There must be a massive market for old telephone seats?
With the advent of modern phones there are several pieces of unwanted furniture no longer needed; the old-fashioned telephone seat, much loved in the 50s, 60s and 70s, is sadly one – along with locks on the phone, wires and telephone directories.
In London there were the four monster books; when they’d arrive you’d always check your own entry and then see if there were any rude names to ring. I was always disappointed to find there was no Mr Knob living within the London postal district. They were great door-stops, but not very good if your telephone seat was bit wobbly at one end.
I was never encouraged to sit too long on the telephone seat as my mother told me this was how you got piles. Piles of what I always thought to myself not having been professionally trained in rectology?
But there was something even more dangerous than falling off an unbalanced seat or haemorrhoids: that was the address book – not a simple one you’d add people whom you’d met on holiday and would swap Christmas cards with for a respectable period of time until you realised that Hayling Island was a long way from London and did you really liked them? – the device with the letters down the side, which, when pressed, opened up at a speed like that of a hunting cheetah. If you had bad eye-sight, like me, you’d need to be close to check the number you were about to ring – consequently there was always the danger of just prior to making a call, you’d re-enacted the most famous bit of the Battle of Hastings.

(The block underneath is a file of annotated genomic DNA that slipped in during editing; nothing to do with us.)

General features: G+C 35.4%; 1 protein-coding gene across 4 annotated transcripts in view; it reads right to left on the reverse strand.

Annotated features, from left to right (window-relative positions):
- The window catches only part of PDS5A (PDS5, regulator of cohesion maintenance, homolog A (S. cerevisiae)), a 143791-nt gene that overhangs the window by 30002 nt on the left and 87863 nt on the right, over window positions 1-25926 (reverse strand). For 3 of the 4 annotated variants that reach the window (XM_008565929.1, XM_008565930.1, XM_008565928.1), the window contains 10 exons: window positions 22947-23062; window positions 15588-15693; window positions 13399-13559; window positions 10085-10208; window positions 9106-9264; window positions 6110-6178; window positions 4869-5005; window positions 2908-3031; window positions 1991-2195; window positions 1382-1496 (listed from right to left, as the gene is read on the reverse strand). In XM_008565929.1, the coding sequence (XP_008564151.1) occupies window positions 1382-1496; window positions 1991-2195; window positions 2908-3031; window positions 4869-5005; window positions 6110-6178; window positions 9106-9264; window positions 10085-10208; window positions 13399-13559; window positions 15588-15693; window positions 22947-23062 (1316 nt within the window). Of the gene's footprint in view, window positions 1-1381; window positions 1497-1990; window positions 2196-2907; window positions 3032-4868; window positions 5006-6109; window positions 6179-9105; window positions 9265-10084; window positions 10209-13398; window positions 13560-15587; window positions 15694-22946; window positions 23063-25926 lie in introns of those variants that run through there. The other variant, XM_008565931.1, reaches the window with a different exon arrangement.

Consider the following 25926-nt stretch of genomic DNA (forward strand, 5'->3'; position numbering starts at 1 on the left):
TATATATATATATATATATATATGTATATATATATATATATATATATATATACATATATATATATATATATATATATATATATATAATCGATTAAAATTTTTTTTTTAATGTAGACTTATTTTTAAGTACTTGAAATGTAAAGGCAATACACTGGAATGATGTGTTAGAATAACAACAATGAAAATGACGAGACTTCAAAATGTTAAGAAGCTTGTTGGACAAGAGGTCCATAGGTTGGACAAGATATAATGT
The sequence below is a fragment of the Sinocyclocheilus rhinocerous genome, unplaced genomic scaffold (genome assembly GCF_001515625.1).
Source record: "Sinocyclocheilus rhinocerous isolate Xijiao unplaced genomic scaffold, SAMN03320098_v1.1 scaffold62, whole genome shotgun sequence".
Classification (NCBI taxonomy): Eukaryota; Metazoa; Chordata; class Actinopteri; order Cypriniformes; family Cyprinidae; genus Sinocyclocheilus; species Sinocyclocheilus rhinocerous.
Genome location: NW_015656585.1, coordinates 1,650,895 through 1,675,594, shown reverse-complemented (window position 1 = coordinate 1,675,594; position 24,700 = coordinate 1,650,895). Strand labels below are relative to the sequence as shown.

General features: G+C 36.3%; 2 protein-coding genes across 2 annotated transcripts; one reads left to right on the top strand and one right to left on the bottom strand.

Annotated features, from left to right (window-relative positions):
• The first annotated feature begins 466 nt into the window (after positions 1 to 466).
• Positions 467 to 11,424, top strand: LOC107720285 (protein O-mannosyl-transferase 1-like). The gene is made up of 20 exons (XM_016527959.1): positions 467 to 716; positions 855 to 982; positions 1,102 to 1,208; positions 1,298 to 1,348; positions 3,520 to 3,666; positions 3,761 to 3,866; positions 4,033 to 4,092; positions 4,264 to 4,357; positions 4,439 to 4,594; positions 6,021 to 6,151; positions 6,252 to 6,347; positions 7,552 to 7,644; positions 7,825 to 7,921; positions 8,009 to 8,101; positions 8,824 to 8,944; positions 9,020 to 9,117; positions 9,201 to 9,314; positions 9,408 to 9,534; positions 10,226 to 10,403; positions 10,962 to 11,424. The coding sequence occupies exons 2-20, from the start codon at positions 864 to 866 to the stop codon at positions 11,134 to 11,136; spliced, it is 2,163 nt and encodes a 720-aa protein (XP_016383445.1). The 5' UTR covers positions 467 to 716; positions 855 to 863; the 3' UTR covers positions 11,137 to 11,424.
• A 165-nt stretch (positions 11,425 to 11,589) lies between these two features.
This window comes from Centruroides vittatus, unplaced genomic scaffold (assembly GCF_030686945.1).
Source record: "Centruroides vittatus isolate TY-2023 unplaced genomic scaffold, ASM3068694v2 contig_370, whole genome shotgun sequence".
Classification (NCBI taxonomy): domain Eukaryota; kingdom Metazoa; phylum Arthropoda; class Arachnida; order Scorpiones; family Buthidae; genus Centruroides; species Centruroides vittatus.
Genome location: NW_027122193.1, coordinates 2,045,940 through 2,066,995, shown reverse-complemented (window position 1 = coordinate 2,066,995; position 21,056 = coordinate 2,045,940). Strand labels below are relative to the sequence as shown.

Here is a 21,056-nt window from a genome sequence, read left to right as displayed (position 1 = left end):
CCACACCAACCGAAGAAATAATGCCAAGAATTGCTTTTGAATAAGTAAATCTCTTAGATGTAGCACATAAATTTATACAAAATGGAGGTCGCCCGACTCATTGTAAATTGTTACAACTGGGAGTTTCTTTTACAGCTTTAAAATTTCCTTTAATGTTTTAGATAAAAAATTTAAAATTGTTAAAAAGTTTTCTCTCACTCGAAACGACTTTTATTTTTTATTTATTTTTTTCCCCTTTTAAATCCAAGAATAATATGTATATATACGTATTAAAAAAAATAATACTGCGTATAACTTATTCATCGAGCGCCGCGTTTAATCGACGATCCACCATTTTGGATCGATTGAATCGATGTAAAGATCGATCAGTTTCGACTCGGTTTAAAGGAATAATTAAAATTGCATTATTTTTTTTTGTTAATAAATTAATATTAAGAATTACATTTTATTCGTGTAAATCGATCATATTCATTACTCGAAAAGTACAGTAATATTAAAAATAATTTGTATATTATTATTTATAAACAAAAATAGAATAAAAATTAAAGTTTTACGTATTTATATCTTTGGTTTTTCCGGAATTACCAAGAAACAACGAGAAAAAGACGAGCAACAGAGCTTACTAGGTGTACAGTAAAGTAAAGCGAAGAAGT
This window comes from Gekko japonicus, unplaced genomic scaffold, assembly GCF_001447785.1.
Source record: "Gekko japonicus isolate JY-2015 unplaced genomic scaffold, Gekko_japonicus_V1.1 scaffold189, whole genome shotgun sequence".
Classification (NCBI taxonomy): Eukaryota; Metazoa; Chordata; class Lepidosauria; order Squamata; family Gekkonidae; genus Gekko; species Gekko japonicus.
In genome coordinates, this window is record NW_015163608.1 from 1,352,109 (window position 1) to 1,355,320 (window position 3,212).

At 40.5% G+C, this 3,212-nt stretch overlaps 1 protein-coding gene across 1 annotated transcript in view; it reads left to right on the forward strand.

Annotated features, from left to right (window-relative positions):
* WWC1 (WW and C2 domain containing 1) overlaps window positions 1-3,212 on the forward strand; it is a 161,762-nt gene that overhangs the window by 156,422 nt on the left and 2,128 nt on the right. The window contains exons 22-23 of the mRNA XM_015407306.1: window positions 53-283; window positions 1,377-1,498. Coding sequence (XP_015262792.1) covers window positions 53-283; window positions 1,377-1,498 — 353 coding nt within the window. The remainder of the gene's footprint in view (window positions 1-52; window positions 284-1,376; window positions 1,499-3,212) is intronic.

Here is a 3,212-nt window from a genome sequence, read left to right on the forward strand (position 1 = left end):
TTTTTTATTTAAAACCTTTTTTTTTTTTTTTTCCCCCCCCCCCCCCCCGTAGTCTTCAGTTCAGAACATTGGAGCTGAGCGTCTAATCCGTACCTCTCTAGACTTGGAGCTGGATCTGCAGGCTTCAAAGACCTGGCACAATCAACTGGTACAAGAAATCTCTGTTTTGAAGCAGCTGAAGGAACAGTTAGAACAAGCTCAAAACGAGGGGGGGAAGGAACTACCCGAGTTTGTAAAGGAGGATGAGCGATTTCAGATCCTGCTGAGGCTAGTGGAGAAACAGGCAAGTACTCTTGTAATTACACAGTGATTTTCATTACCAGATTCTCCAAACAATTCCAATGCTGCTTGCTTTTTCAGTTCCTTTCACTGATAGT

I often dreamed of being able to rip a London telephone directory in two. I clearly never followed the instruction manual which came with my Bullworker that accurately.